Article

Cell-specific transmembrane injection of molecular cargo with gold nanoparticle-generated transient plasmonic nanobubbles.

Department of Biochemistry and Cell Biology, Rice University, Houston, TX 77005, USA.
Biomaterials (Impact Factor: 8.31). 04/2012; 33(21):5441-50. DOI: 10.1016/j.biomaterials.2012.03.077
Source: PubMed

ABSTRACT Optimal cell therapies require efficient, selective and rapid delivery of molecular cargo into target cells without compromising their viability. Achieving these goals ex vivo in bulk heterogeneous multi-cell systems such as human grafts is impeded by low selectivity and speed of cargo delivery and by significant damage to target and non-target cells. We have developed a cell level approach for selective and guided transmembrane injection of extracellular cargo into specific target cells using transient plasmonic nanobubbles (PNB) as cell-specific nano-injectors. As a technical platform for this method we developed a laser flow cell processing system. The PNB injection method and flow system were tested in heterogeneous cell suspensions of target and non-target cells for delivery of Dextran-FITC dye into squamous cell carcinoma HN31 cells and transfection of human T-cells with a green fluorescent protein-encoding plasmid. In both models the method demonstrated single cell type selectivity, high efficacy of delivery (96% both for HN31 cells T-cells), speed of delivery (nanoseconds) and viability of treated target cells (96% for HN31 cells and 75% for T-cells). The PNB injection method may therefore be beneficial for real time processing of human grafts without removal of physiologically important cells.

0 Bookmarks
 · 
128 Views
  • Source
    [Show abstract] [Hide abstract]
    ABSTRACT: In this paper, we report a light driven, non-invasive cell membrane perforation technique based on the localized field amplification by a nanosecond pulsed laser near gold nanoparticles (AuNPs). The optoporation phenomena is investigated with pulses generated by a Nd:YAG laser for two wavelengths that are either in the visible (532 nm) or near infrared (NIR) (1064 nm). Here, the main objective is to compare on and off localized surface plasmonic resonance (LSPR) to introduce foreign material through the cell membrane using nanosecond laser pulses. The membrane permeability of human melanoma cells (MW278) has been successfully increased as shown by the intake of a fluorescent dye upon irradiation. The viability of this laser driven perforation method is evaluated by propidium iodide exclusion as well as MTT assay. Our results show that up to 25% of the cells are perforated with 532 nm pulses at 50 mJ/cm(2) and around 30% of the cells are perforated with 1064 nm pulses at 1 J/cm(2). With 532 nm pulses, the viability 2 h after treatment is 64% but it increases to 88% 72 h later. On the other hand, the irradiation with 1064 nm pulses leads to an improved 2 h viability of 81% and reaches 98% after 72 h. Scanning electron microscopy images show that the 5 pulses delivered during treatment induce changes in the AuNPs size distribution when irradiated by a 532 nm beam, while this distribution is barely affected when 1064 nm is used.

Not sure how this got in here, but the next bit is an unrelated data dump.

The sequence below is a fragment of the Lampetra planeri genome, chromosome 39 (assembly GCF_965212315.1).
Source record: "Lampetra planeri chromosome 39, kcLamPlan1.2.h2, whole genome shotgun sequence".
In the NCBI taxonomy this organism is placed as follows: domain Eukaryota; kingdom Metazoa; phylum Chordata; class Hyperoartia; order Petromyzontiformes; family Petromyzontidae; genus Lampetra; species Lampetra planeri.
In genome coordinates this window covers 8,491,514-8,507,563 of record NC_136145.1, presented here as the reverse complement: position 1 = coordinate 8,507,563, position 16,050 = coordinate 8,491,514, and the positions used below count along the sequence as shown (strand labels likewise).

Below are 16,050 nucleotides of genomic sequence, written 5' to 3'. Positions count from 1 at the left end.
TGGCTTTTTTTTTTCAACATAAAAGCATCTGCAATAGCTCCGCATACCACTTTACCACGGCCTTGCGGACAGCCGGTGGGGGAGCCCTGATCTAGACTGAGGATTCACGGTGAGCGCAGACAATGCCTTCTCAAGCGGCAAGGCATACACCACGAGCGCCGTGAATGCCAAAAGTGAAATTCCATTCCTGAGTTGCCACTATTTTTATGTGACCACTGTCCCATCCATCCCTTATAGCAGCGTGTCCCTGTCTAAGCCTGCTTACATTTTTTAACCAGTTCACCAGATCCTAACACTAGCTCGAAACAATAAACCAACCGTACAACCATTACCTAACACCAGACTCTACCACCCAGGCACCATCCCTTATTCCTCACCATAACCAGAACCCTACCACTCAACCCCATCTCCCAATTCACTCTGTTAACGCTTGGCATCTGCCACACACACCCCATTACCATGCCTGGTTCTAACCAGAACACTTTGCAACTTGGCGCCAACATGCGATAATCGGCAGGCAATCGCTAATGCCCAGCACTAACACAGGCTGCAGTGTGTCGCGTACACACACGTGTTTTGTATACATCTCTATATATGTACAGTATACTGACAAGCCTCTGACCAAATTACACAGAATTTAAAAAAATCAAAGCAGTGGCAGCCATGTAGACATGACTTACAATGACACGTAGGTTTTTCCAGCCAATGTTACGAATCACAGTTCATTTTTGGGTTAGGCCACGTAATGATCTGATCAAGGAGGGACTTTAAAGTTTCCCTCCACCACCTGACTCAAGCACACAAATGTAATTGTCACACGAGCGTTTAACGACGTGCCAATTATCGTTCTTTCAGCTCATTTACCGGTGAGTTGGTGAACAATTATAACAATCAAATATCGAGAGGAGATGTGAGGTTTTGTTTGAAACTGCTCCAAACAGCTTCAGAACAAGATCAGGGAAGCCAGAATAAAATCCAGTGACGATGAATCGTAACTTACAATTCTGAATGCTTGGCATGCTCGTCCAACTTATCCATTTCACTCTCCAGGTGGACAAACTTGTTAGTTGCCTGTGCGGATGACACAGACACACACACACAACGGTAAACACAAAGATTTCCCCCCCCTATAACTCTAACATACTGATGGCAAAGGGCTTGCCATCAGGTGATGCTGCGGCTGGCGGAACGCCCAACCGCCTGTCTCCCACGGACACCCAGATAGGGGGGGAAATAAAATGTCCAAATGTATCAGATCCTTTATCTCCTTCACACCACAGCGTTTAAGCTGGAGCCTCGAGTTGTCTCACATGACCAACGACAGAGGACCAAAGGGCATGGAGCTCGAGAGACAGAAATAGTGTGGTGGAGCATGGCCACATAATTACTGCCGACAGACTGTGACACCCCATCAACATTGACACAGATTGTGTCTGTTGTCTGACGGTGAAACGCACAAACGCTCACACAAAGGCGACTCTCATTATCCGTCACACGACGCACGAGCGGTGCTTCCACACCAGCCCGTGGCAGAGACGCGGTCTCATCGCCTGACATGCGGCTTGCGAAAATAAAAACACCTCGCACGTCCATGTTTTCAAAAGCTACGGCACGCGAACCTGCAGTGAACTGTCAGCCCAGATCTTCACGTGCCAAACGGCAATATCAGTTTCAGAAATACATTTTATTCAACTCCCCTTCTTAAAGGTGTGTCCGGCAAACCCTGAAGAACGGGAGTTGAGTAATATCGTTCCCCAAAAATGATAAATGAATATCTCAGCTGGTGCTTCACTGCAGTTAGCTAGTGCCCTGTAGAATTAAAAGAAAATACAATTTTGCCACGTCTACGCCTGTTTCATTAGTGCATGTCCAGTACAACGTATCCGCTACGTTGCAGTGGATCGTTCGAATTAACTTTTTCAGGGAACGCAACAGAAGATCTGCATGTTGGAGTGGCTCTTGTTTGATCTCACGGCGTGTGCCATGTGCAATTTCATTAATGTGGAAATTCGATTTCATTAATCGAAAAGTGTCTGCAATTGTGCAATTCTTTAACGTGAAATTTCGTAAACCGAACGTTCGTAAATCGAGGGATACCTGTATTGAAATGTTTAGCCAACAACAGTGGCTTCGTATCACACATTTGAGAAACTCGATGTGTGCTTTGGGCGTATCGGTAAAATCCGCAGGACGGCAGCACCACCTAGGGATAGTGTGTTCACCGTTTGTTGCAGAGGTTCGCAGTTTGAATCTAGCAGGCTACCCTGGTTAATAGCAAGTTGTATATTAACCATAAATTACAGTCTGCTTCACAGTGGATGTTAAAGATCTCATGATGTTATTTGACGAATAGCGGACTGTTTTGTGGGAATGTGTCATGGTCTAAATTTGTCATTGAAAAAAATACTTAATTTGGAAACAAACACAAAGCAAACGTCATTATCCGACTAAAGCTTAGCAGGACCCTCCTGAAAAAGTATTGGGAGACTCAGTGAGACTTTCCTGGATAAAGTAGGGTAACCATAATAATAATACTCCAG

Biomedical Optics Express 04/2013; 4(4):490-9. · 3.18 Impact Factor
  • Source
    [Show abstract] [Hide abstract]
    ABSTRACT: There is a great interest in delivering macromolecular agents into living cells for therapeutic purposes, such as siRNA for gene silencing. Although substantial effort has gone into designing non-viral nanocarriers for delivering macromolecules into cells, translocation of the therapeutic molecules from the endosomes after endocytosis into the cytoplasm remains a major bottleneck. Laser-induced photoporation, especially in combination with gold nanoparticles, is an alternative physical method that is receiving increasing attention for delivering macromolecules in cells. By allowing gold nanoparticles to bind to the cell membrane, nanosized membrane pores can be created upon pulsed laser illumination. Depending on the laser energy, pores are created through either direct heating of the AuNPs or by vapour nanobubbles (VNBs) that can emerge around the AuNPs. Macromolecules in the surrounding cell medium can then diffuse through the pores directly into the cytoplasm. Here we present a systematic evaluation of both photoporation mechanisms in terms of cytotoxicity, cell loading, and siRNA transfection efficiency. We find that the delivery of macromolecules under conditions of VNBs is much more efficient than direct photothermal disturbance of the plasma membrane without any noticeable cytotoxic effect. Interestingly, by tuning the laser energy the pore size could be changed, allowing control of the amount and size of molecules that are delivered in the cytoplasm. As only a single nanosecond laser pulse is required, we conclude that VNBs are an interesting photoporation mechanism that may prove very useful for efficient high-throughput macromolecular delivery in live cells.
    ACS Nano 05/2014; · 12.03 Impact Factor
  • [Show abstract] [Hide abstract]
    ABSTRACT: Multidrug resistance (MDR) is a major obstacle to successful cancer therapy, especially for chemotherapy. The new drug delivery system (DDS) provides promising approaches to reverse MDR, for which the poor cellular uptake and insufficient intracellular drug release remain rate-limiting steps for reaching the drug concentration level within the therapeutic window. Stimulus-coupled drug delivery can control the drug-releasing pattern temporally and spatially, and improve the accumulation of chemotherapeutic agents at targeting sites. In this review, the applications of DDS which is responsive to different types of stimuli in MDR cancer therapy is introduced, and the design, construction, stimuli-sensitivity and the effect to reverse MDR of the stimuli-responsive DDS are discussed.
    Advanced drug delivery reviews 04/2013; · 11.96 Impact Factor